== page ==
A trip worth taking.
Crisp, hilarious, and weirdly optimistic, Ayelet Waldman breaks from the convention of mental health memoir the way an acid head breaks from reality. At its core this is a deeply romantic story about the redemptive power of marriage, surprising and easy to celebrate.
Ayelet Waldman is fearless, which is our good fortune and sometimes hers. That boldness led to her fruitful adventures in mind-altering substances recounted here. Subtly mind-altering; this is a book about sub-hallucinatory microdoses of LSD but also about marriage and family life, insomnia, addiction, her past as a defense attorney, our insane drug laws, moods and dispositions and afflictions, and a lot of other stuff braided into an informative, amusing, nonchalantly incendiary narrative. You could call this book her war on the war on drugs, but it's so much more, and so much more funny.
Waldman proves a sharp debunker of the myths that have accrued around a potentially life-saving chemical whose star is clearly on the rise
Humour informs Ayelet Waldman 's lively diary of taking acid . . . A smart writer with an easy tone. As a suburban mother of four , she nicely plays up how unlike the archetypal acid tripper she is. The neurological and pharmaceutical science is well handled and she makes a strong case for medicinal LSD. But perhaps what the book does best is demystify the chemical mythology of drugs.
A hilarious, intriguing, and thoroughly persuasive account of how a middle-aged mother of four, a writer and lawyer terrified of drugs, found life-changing serenity by microdosing with LSD. It seems that LSD can not only make walls breathe and worlds become one, but turn grouchy, yelling people into happy, reasonable ones. Ayelet Waldman's terrific book holds out hope to the mood-afflicted everywhere that there is a solution to their misery without the side-effects of anti-depressants - a solution that doesn't produce mystical revelations but just a really good day. LSD is illegal, but fortunately this book isn't, and it has much the same effect.
A wildly brilliant, radically candid, and rigorous daybook of [Waldman's] life-changing, last-resort journey.
[The last book that made me laugh] may have been Ayelet Waldman's A Really Good Day in manuscript. It's a nonfiction book about combating depression by way of a daily micro-dose of LSD, and it's Ayelet, so you can imagine.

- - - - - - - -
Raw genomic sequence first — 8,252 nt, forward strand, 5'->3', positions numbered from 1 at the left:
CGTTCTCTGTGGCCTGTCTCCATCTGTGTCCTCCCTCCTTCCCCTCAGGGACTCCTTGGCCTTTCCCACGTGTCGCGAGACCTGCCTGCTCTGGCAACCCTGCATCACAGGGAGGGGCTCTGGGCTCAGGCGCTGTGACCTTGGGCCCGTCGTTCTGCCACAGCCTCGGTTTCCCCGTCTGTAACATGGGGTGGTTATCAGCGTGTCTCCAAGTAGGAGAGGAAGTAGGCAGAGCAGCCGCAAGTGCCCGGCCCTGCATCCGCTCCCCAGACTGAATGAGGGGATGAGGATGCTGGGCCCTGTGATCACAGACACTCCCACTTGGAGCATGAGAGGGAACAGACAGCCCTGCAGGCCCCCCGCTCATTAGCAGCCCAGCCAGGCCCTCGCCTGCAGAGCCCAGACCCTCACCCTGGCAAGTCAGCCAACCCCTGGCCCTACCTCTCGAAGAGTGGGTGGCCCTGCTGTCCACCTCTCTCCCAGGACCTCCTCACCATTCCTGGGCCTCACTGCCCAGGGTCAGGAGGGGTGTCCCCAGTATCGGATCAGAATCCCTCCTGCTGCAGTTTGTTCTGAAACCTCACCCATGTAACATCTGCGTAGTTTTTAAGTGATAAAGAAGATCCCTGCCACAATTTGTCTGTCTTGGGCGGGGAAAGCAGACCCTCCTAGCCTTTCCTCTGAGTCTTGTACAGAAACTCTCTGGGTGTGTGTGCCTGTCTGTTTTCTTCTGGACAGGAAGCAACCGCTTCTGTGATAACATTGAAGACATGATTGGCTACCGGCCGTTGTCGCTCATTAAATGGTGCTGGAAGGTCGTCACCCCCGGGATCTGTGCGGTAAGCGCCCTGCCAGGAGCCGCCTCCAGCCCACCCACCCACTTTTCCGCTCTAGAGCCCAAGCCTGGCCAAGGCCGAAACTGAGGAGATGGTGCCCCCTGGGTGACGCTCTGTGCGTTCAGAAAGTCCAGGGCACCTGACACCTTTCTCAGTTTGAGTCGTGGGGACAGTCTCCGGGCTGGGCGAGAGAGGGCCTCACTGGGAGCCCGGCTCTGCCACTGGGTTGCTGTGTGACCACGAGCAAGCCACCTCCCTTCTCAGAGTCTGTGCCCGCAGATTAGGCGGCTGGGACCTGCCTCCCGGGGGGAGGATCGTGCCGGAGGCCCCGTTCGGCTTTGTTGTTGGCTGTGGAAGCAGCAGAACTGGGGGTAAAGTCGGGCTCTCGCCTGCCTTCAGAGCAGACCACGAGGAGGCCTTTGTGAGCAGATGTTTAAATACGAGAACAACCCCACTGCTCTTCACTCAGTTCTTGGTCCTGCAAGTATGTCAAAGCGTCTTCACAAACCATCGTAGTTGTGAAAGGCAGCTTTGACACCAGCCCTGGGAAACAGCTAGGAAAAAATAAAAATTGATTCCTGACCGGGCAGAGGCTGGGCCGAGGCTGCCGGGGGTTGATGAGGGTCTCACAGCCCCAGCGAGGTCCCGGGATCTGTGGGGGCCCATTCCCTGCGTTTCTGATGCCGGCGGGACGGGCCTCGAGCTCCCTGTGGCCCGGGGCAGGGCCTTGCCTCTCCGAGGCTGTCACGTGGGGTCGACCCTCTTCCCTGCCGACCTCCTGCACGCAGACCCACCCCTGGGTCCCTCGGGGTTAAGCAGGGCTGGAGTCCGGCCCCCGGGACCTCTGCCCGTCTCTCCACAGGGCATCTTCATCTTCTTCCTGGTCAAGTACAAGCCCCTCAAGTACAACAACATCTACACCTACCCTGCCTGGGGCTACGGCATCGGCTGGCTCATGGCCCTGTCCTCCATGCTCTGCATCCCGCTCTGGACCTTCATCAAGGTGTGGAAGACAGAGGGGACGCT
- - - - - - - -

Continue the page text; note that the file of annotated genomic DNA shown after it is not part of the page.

Ignoring decades of drug war propaganda, Ayelet Waldman bravely chose to take back her psyche using forbidden medicine. The result is this candid and fearless mental travelogue. Funny, wise, surprising, and all too human, this book about peering through the veil of self may just - if you dare to let it - drive you sane
In this raw, honest, and ultimately hopeful journey, Waldman takes us deep into the forest of her mind and moods. The success of her story with microdosing reminds the medical and legal communities how much still remains to be understand about the brain.
It's a simple, delightful premise: a journal of microdosing. Then Waldman brings so much to the project that it turns into something else, something far more beguiling . . . The result is constantly entertaining, slyly educational, and surprisingly moving . . . I don't know another writer like her."
Novelist and essayist Waldman (Bad Mother) - mother of four, married to another high-profile writer (Michael Chabon) - worked as a federal public defender and taught at prestigious law schools. After struggling with mood swings and bouts of depression, Waldman becomes a 'self-study psychedelic researcher,' taking small doses of LSD on repeating three-day cycles and discovers plenty to exonerate the illicit substance . . . A highly engaging combination of research and self-discovery, laced with some endearingly honest comic moments. She is exactly the sort of sensible, middle-aged, switched-on, spontaneous woman whom any reader would enjoy taking a trip with